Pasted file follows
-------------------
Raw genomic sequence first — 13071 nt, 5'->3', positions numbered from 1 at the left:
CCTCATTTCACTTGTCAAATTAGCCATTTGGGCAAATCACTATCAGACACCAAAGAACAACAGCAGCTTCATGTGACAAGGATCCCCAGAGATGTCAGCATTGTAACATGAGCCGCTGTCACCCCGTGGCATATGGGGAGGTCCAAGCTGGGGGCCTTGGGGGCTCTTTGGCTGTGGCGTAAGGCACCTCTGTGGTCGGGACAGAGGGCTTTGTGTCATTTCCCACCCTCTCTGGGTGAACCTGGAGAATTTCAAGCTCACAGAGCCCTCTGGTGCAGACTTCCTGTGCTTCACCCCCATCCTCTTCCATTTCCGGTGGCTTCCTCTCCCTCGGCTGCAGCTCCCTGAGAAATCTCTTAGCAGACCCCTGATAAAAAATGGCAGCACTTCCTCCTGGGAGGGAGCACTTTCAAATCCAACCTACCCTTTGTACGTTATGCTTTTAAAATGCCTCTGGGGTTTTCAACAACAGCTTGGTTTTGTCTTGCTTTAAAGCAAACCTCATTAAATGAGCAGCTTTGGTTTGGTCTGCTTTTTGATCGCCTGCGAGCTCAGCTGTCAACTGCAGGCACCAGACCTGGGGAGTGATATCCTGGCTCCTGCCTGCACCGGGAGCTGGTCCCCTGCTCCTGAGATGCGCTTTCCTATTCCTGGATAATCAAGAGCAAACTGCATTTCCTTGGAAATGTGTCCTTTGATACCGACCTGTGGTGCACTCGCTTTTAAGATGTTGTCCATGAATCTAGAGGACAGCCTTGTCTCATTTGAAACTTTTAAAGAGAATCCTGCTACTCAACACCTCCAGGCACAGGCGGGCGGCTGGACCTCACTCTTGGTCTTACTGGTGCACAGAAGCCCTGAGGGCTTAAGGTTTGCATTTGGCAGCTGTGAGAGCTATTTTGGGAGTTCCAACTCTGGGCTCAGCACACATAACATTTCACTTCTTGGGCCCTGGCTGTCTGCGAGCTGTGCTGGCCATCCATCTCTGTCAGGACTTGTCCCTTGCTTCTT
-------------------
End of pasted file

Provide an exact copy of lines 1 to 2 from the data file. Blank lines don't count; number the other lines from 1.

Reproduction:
Raw genomic sequence first — 13071 nt, 5'->3', positions numbered from 1 at the left:
CCTCATTTCACTTGTCAAATTAGCCATTTGGGCAAATCACTATCAGACACCAAAGAACAACAGCAGCTTCATGTGACAAGGATCCCCAGAGATGTCAGCATTGTAACATGAGCCGCTGTCACCCCGTGGCATATGGGGAGGTCCAAGCTGGGGGCCTTGGGGGCTCTTTGGCTGTGGCGTAAGGCACCTCTGTGGTCGGGACAGAGGGCTTTGTGTCATTTCCCACCCTCTCTGGGTGAACCTGGAGAATTTCAAGCTCACAGAGCCCTCTGGTGCAGACTTCCTGTGCTTCACCCCCATCCTCTTCCATTTCCGGTGGCTTCCTCTCCCTCGGCTGCAGCTCCCTGAGAAATCTCTTAGCAGACCCCTGATAAAAAATGGCAGCACTTCCTCCTGGGAGGGAGCACTTTCAAATCCAACCTACCCTTTGTACGTTATGCTTTTAAAATGCCTCTGGGGTTTTCAACAACAGCTTGGTTTTGTCTTGCTTTAAAGCAAACCTCATTAAATGAGCAGCTTTGGTTTGGTCTGCTTTTTGATCGCCTGCGAGCTCAGCTGTCAACTGCAGGCACCAGACCTGGGGAGTGATATCCTGGCTCCTGCCTGCACCGGGAGCTGGTCCCCTGCTCCTGAGATGCGCTTTCCTATTCCTGGATAATCAAGAGCAAACTGCATTTCCTTGGAAATGTGTCCTTTGATACCGACCTGTGGTGCACTCGCTTTTAAGATGTTGTCCATGAATCTAGAGGACAGCCTTGTCTCATTTGAAACTTTTAAAGAGAATCCTGCTACTCAACACCTCCAGGCACAGGCGGGCGGCTGGACCTCACTCTTGGTCTTACTGGTGCACAGAAGCCCTGAGGGCTTAAGGTTTGCATTTGGCAGCTGTGAGAGCTATTTTGGGAGTTCCAACTCTGGGCTCAGCACACATAACATTTCACTTCTTGGGCCCTGGCTGTCTGCGAGCTGTGCTGGCCATCCATCTCTGTCAGGACTTGTCCCTTGCTTCTT